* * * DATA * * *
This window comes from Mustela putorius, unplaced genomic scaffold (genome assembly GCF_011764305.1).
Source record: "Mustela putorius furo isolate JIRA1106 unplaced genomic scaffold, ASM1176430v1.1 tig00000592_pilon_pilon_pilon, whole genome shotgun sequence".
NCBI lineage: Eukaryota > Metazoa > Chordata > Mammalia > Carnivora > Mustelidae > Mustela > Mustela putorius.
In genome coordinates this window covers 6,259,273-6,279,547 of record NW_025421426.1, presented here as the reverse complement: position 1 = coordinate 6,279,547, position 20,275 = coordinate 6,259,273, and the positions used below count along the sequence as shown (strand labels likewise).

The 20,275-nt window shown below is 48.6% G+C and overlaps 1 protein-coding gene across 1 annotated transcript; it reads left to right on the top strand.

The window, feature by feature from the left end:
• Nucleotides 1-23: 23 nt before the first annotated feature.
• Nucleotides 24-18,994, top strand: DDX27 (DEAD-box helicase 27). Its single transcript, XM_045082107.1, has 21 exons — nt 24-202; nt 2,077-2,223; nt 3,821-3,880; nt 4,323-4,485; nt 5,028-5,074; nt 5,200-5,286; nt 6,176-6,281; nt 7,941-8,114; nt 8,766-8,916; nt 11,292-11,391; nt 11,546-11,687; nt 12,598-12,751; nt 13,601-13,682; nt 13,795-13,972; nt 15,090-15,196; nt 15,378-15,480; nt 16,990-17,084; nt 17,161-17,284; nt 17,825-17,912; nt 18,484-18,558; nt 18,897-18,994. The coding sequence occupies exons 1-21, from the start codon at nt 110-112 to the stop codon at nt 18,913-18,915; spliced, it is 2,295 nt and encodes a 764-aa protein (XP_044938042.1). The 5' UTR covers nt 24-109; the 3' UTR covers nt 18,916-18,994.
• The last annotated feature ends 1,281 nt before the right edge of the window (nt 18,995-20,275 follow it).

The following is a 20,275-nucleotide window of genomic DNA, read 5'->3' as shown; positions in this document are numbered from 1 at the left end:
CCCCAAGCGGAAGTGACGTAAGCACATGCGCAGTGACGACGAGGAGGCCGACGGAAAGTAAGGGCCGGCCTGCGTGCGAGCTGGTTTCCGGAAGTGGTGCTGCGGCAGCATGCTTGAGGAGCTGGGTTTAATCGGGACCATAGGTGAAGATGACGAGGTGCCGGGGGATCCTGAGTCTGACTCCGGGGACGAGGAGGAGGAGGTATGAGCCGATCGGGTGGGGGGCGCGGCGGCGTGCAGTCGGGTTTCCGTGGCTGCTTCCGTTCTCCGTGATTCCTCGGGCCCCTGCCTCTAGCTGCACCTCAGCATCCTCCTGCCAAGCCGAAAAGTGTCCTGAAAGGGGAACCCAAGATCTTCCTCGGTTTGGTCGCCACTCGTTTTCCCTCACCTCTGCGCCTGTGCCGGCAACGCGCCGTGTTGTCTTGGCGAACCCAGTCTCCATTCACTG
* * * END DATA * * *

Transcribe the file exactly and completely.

This window comes from Mustela putorius, unplaced genomic scaffold (genome assembly GCF_011764305.1).
Source record: "Mustela putorius furo isolate JIRA1106 unplaced genomic scaffold, ASM1176430v1.1 tig00000592_pilon_pilon_pilon, whole genome shotgun sequence".
NCBI lineage: Eukaryota > Metazoa > Chordata > Mammalia > Carnivora > Mustelidae > Mustela > Mustela putorius.
In genome coordinates this window covers 6,259,273-6,279,547 of record NW_025421426.1, presented here as the reverse complement: position 1 = coordinate 6,279,547, position 20,275 = coordinate 6,259,273, and the positions used below count along the sequence as shown (strand labels likewise).

The 20,275-nt window shown below is 48.6% G+C and overlaps 1 protein-coding gene across 1 annotated transcript; it reads left to right on the top strand.

The window, feature by feature from the left end:
• Nucleotides 1-23: 23 nt before the first annotated feature.
• Nucleotides 24-18,994, top strand: DDX27 (DEAD-box helicase 27). Its single transcript, XM_045082107.1, has 21 exons — nt 24-202; nt 2,077-2,223; nt 3,821-3,880; nt 4,323-4,485; nt 5,028-5,074; nt 5,200-5,286; nt 6,176-6,281; nt 7,941-8,114; nt 8,766-8,916; nt 11,292-11,391; nt 11,546-11,687; nt 12,598-12,751; nt 13,601-13,682; nt 13,795-13,972; nt 15,090-15,196; nt 15,378-15,480; nt 16,990-17,084; nt 17,161-17,284; nt 17,825-17,912; nt 18,484-18,558; nt 18,897-18,994. The coding sequence occupies exons 1-21, from the start codon at nt 110-112 to the stop codon at nt 18,913-18,915; spliced, it is 2,295 nt and encodes a 764-aa protein (XP_044938042.1). The 5' UTR covers nt 24-109; the 3' UTR covers nt 18,916-18,994.
• The last annotated feature ends 1,281 nt before the right edge of the window (nt 18,995-20,275 follow it).

The following is a 20,275-nucleotide window of genomic DNA, read 5'->3' as shown; positions in this document are numbered from 1 at the left end:
CCCCAAGCGGAAGTGACGTAAGCACATGCGCAGTGACGACGAGGAGGCCGACGGAAAGTAAGGGCCGGCCTGCGTGCGAGCTGGTTTCCGGAAGTGGTGCTGCGGCAGCATGCTTGAGGAGCTGGGTTTAATCGGGACCATAGGTGAAGATGACGAGGTGCCGGGGGATCCTGAGTCTGACTCCGGGGACGAGGAGGAGGAGGTATGAGCCGATCGGGTGGGGGGCGCGGCGGCGTGCAGTCGGGTTTCCGTGGCTGCTTCCGTTCTCCGTGATTCCTCGGGCCCCTGCCTCTAGCTGCACCTCAGCATCCTCCTGCCAAGCCGAAAAGTGTCCTGAAAGGGGAACCCAAGATCTTCCTCGGTTTGGTCGCCACTCGTTTTCCCTCACCTCTGCGCCTGTGCCGGCAACGCGCCGTGTTGTCTTGGCGAACCCAGTCTCCATTCACTG